The maturing process can have a dramatic affect on your dog's behaviour, especially if it is pushy, demanding and generally out-of-control. This last point is every bit as relevant to happy and friendly pups and dogs, not just fearful, shy or aggressive pups and dogs. Many, many dog owners relate to us that "he's never done that before" and also state that "we yelled and screamed at him to stop, but he just ignored us".

You would be amazed at how many happy, but poorly trained dogs develop aggression or anxiety issues as an over-reaction to a change in their surroundings, family situation or a whole swag of other reasons – we hear them all.

Methods that are focused more on theory than demonstration, and are over-reliant on food rewards, and refuse to correct unacceptable canine behaviour in a meaningful manner, do not, and cannot achieve the positive outcomes briefly outlined in this document.


Trainers and trainees

Above:This picture was taken from a video on our Facebook page showing Alpha Dog Training trainers and trainees working their own dogs after a regular Sunday morning session teaching obedience classes. They are moving through the group of dogs (holding a Drop Step-away) whilst clapping, cheering and jumping – generally making a nuisance of themselves. There is a lot of fun and laughing as the dogs learn to hold position reliably under distraction – many for the very first time under such mayhem.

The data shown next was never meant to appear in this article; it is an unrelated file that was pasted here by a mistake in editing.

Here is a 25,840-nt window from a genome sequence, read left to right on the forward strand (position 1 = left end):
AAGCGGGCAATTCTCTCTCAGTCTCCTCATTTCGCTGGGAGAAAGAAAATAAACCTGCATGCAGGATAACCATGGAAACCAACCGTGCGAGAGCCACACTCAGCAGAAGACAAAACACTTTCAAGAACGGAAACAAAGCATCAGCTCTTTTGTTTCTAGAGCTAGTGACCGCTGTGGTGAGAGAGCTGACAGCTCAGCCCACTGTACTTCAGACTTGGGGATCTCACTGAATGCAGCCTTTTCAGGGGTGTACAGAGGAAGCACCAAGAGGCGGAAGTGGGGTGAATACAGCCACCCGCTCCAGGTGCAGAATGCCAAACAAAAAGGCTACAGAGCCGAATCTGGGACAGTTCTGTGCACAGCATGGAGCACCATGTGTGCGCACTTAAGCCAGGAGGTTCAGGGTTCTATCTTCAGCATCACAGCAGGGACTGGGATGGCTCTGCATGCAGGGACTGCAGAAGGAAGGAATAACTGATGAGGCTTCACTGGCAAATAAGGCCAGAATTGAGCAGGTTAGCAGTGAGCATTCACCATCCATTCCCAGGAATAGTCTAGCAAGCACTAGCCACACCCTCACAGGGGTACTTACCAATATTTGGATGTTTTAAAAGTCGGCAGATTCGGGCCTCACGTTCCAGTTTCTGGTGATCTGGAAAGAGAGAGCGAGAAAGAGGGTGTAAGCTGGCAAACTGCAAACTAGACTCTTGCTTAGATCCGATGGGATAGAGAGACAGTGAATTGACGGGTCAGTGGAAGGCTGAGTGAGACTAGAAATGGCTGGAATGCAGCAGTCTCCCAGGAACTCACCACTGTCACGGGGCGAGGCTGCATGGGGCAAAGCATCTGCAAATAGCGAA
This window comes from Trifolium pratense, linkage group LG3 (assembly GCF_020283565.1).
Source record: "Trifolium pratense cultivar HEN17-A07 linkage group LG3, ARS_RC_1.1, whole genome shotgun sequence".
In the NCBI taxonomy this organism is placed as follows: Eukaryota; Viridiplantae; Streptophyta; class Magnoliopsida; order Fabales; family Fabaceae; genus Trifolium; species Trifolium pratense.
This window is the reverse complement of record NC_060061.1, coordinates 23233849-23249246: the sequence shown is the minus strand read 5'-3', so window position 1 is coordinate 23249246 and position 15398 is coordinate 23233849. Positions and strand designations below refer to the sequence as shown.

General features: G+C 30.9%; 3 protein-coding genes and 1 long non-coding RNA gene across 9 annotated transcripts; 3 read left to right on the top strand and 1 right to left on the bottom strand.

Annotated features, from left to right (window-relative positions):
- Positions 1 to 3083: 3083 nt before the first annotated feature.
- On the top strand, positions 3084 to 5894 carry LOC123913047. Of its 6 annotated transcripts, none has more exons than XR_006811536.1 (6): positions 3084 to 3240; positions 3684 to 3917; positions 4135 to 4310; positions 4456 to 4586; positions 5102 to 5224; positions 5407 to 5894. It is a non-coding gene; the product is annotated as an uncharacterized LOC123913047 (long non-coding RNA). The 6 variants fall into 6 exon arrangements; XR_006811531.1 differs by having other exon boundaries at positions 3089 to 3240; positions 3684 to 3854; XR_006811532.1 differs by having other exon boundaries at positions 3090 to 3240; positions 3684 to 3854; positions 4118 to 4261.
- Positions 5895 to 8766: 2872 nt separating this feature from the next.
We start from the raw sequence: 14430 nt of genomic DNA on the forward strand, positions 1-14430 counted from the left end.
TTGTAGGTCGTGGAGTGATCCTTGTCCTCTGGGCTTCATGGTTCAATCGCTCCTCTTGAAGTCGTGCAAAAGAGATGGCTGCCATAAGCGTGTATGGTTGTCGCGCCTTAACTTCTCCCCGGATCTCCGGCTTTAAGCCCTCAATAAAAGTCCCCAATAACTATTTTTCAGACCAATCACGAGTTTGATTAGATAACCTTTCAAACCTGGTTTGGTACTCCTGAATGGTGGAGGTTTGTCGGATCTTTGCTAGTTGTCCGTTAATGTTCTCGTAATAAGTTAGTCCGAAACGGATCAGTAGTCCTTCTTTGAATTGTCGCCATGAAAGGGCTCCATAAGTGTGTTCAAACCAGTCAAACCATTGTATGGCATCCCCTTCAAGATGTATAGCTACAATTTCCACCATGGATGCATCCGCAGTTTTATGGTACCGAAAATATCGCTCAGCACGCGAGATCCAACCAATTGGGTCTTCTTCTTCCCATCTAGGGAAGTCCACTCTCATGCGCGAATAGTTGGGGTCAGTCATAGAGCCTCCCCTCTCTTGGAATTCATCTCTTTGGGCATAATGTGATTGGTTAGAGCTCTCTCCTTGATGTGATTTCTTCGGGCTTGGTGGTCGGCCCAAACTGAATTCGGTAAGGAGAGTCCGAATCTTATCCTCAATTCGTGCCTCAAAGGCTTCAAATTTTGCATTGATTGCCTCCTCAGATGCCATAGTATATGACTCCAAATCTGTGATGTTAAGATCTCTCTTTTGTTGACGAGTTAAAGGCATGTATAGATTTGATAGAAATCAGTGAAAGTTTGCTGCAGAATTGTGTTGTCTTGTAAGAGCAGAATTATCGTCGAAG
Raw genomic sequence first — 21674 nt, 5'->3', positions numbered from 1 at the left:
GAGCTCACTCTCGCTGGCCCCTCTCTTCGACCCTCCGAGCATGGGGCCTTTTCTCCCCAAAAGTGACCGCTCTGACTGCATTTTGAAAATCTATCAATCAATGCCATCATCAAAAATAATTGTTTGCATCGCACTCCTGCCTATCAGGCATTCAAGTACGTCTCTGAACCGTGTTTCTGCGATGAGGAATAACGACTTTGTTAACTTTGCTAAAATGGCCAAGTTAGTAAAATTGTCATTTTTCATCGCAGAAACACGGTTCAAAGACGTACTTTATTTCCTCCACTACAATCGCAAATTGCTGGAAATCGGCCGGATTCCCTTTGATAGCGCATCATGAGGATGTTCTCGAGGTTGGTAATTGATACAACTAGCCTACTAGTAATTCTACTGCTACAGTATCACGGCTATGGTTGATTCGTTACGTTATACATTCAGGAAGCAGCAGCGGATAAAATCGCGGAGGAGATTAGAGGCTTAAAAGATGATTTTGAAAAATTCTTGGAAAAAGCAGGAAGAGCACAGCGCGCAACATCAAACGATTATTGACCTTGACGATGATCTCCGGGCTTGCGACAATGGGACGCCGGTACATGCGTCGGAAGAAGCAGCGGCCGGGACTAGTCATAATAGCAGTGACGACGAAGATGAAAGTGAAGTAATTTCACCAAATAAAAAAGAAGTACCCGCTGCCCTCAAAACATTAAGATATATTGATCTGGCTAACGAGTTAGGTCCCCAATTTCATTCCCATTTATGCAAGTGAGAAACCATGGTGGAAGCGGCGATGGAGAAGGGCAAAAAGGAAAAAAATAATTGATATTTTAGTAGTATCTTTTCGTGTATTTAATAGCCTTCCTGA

Some of the newer dogs in this group have never confronted this level of distraction before and a couple of them are being rehabilitated for serious behavioural issues such as aggression and anxiety. There's also younger dogs (6 – 8 months old) and one dog that is being fostered by one of the trainers who regularly rehabilitates problem dogs so they can find new homes. Despite these dogs not being as experienced as many of the others, the learning from this distraction and confidence building exercise is invaluable.

This level of reliable obedience is relatively easy to achieve with balanced training methods that consistently achieve positive outcomes.


Dog owners should question all experts, even Alpha trainers, and ask to see demonstrations with real dogs so you can make an informed decision about the relevant and positive training methods you choose for your dog.

You can see many informative videos on our website that include examples of 'before & after' canine behaviour that has often been classified as difficult, if not impossible to manage or rehabilitate:

www.thealphacaninegroup.com.au/multimedia